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Migrant Lives

Why They Leave, Understanding Immigrant Psychology

Some now refer to the Mediterranean as the 'sea of death'
Some now refer to the Mediterranean as the "sea of death"

The latest disturbing images along the modern immigrant journey arrive from the French-Italian border. Five migrants from the Ivory Coast, in flip-flops and soaked t-shirts, were rescued last week in 80 centimeters of snow, as they tried to pass from Italy into France. "We didn't know it would be so cold," one of the rescued men told authorities.

Milan-based daily Corriere della Sera reports that a growing number of migrants are following the northern route — dubbed the "Alps Express' — toward job opportunities that are better than in Italy, where they've landed by sea from North Africa.

Indeed, hardly a week goes by without some heartbreaking story of would-be migrants who never make it to the Italian coast, drowning while trying to cross the Mediterranean. In 2017, some 3,100 deaths have been registered, according to the UN-affiliated International Organization for Migration. Little wonder that some now refer to the Mediterranean as the "sea of death."

In the face of these dramatic stories, we are told that migrants either leave for political (and security) reasons, or to seek economic opportunity. But in every calculation of an immigrant, there is also a psychological explanation.

Briancon, France is the destination for migrants crossing from Italy — Photo: David Curran

"Unlike what it sometimes said about migrations, they are often aware of the risks they're taking, be it dying trying to cross the sea or the difficulties awaiting them once they reach their destination," Swiss researcher Simon Mastrangelo told the Lausanne-based newspaper Le Temps. For his doctoral dissertation, the 27-year-old academic interviewed migrants from various African countries to explore the psychological motivations of what Tunisians call harraga — border burners. "They often told me: Better to die eaten by the fish than eaten by maggots," Mastrangelo explained.

While acknowledging that the "dysfunctions in their countries' play a large role in their wanting to emigrate, the young researcher noted that "emancipation, dignity and masculinity also come into play."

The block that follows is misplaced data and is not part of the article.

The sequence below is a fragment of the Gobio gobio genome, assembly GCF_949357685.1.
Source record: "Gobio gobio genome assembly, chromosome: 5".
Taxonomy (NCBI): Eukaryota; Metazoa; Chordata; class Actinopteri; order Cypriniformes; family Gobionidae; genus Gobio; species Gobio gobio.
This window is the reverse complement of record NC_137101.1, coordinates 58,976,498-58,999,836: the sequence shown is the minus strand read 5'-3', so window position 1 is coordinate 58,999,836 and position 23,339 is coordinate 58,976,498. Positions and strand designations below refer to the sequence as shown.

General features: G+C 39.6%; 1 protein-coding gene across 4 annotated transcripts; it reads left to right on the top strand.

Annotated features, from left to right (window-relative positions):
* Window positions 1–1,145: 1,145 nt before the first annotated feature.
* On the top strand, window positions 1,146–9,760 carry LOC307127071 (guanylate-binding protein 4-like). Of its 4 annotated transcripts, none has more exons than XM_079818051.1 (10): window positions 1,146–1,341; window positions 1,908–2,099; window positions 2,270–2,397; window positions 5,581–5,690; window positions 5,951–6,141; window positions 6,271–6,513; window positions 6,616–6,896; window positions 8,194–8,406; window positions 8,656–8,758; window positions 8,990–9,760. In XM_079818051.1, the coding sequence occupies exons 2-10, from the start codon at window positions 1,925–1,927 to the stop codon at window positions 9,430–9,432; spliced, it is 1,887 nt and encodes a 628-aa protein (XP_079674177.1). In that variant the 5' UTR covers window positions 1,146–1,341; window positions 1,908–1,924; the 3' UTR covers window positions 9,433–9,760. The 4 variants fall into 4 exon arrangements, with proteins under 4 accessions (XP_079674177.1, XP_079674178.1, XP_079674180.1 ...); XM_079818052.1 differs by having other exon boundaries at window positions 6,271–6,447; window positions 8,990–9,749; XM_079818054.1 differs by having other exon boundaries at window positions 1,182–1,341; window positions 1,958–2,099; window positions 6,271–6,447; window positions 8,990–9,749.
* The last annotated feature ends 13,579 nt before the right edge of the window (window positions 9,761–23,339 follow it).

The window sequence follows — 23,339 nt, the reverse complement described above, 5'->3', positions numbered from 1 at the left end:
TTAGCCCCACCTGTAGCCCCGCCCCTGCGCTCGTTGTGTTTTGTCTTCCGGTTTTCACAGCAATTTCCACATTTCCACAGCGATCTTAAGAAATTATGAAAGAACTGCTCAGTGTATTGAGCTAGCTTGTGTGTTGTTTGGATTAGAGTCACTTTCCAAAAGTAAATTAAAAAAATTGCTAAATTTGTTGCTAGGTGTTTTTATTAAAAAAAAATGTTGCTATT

"Harga (irregular emigration) can also be glamorized as the lesser of two evils, especially compared to a life of treading water or the delusion of jihad," he told Le Temps. "There's great frustration among these young people, and it's partly due to the presence of tourists in their countries, which epitomizes the inequality of access to international mobility. And their faith in God and destiny (mektub) catalyze their risk-taking enterprise."

Mastrangelo's study also focused on what happens to those who are sent back to their countries of origin, and concluded that even deportation is an inefficient deterrent. "Failure and return to the homeland are often experienced as a form of humiliation, and it can lead to them developing traumatic memories," he explained. "In most cases, the individuals that were deported back harbor the will to take revenge, meaning leaving again."

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The Unsustainable Future Of Fish Farming — On Vivid Display In Turkish Waters

Currently, 60% of Turkey's fish currently comes from cultivation, also known as fish farming, compared to just 10% two decades ago. The short-sightedness of this shift risks eliminating fishing output from both the farms and the open seas along Turkey's 5,200 miles of coastline.

Photograph of two fishermen throwing a net into the Tigris river in Turkey.

Traditional fishermen on the Tigris river, Turkey.

Dûrzan Cîrano/Wikimeidia
İrfan Donat

ISTANBUL — Turkey's annual fish production includes 515,000 tons from cultivation and 335,000 tons came from fishing in open waters. In other words, 60% of Turkey's fish currently comes from cultivation, also known as fish farming.

It's a radical shift from just 20 years ago when some 600,000 tons, or 90% of the total output, came from fishing. Now, researchers are warning the current system dominated by fish farming is ultimately unsustainable in the country with 8,333 kilometers (5,177 miles) long.

Professor Mustafa Sarı from the Maritime Studies Faculty of Bandırma 17 Eylül University believes urgent action is needed: “Why were we getting 600,000 tons of fish from the seas in the 2000’s and only 300,000 now? Where did the other 300,000 tons of fish go?”

Professor Sarı is challenging the argument from certain sectors of the industry that cultivation is the more sustainable approach. “Now we are feeding the fish that we cultivate at the farms with the fish that we catch from nature," he explained. "The fish types that we cultivate at the farms are sea bass, sea bram, trout and salmon, which are fed with artificial feed produced at fish-feed factories. All of these fish-feeds must have a significant amount of fish flour and fish oil in them.”

That fish flour and fish oil inevitably must come from the sea. "We have to get them from natural sources. We need to catch 5.7 kilogram of fish from the seas in order to cultivate a sea bream of 1 kg," Sarı said. "Therefore, we are feeding the fish to the fish. We cannot cultivate fish at the farms if the fish in nature becomes extinct. The natural fish need to be protected. The consequences would be severe if the current policy is continued.”

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